However, once you’re back in the studio and working out your composition there’s always a nagging doubt about a particular point. Did you capture a certain angle correctly? Were the photos clear enough? Did you position yourself too far away to see any detail? This is where I find Google Earth comes in handy.

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Assisi photograph

No matter how long you spend researching a location there’s always something you miss or while thinking about the picture you discover another interesting point of view in the landscape you hadn’t considered.

Researching Assisi

The Assisi painting is a great example. I spent a warm summer’s day there, took lots of photographs of the town and sketched many fascinating features. When I was back in the studio I began thinking hard about the composition and how best to interpret Assisi.

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Google image – Fortrezza Minore

I was taken with the idea of having the town wall and its gates along the bottom of the picture. Big problem, I’d only been through two of the eight gates. Also, perched above the town is the Rocco Maggiore which, in the middle of August, was far too hot a day to go climbing up hills.

Google Earth view

So Google Earth to the rescue, although I’d got images of the castle, I needed a little more

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Photo view

detail. A quick wander around online and I’d gotten a better idea of how the fortress was constructed. The same for the missing gates, virtually walk along the road and you can explore the town wall and locate the missing entrances.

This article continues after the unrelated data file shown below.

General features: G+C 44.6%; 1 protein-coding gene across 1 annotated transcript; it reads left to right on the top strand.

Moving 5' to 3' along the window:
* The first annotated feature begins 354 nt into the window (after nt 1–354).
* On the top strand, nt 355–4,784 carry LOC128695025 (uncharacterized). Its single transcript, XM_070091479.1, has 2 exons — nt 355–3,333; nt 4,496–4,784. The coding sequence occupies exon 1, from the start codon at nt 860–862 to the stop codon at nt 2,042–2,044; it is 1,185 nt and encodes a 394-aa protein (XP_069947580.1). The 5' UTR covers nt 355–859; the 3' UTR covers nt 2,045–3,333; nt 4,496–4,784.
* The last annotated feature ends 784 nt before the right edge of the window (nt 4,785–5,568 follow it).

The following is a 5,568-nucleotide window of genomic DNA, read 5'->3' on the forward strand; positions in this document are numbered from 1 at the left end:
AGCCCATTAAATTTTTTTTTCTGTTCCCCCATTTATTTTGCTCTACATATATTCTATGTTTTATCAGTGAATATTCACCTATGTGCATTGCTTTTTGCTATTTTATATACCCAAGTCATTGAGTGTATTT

Once I started filling out the buildings that make up Assisi, I looked for patterns and shapes within to give it a sense of place. These came from a long range photo, so the detail and construction was somewhat ambiguous. Google maps

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Google street view

allowed me to get up close to the buildings and see where the windows were, how the building was put together and gave me an idea of the colour and texture.

Adding detail

What the site allows you to do is look at the landscape in greater detail, from more angles and positions than are possible during your visit. You can check out distant points of interest to see what they actually are, instead

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Tower sketch

of jumping to an uneducated conclusion. Was that blimp on the horizon a church, windmill or a statue? Use Google Earth and make sure.

You can also use it to scout suitable locations for drawing or painting. Have a virtual walk around your painting destination and see where the best views are. Your subject matter, composition and time in the field can all be enhanced with a little online research. It is a useful tool for artists painting landscapes and takes the guess work out of landmarks.

Why not check out Assisi on Google for yourself.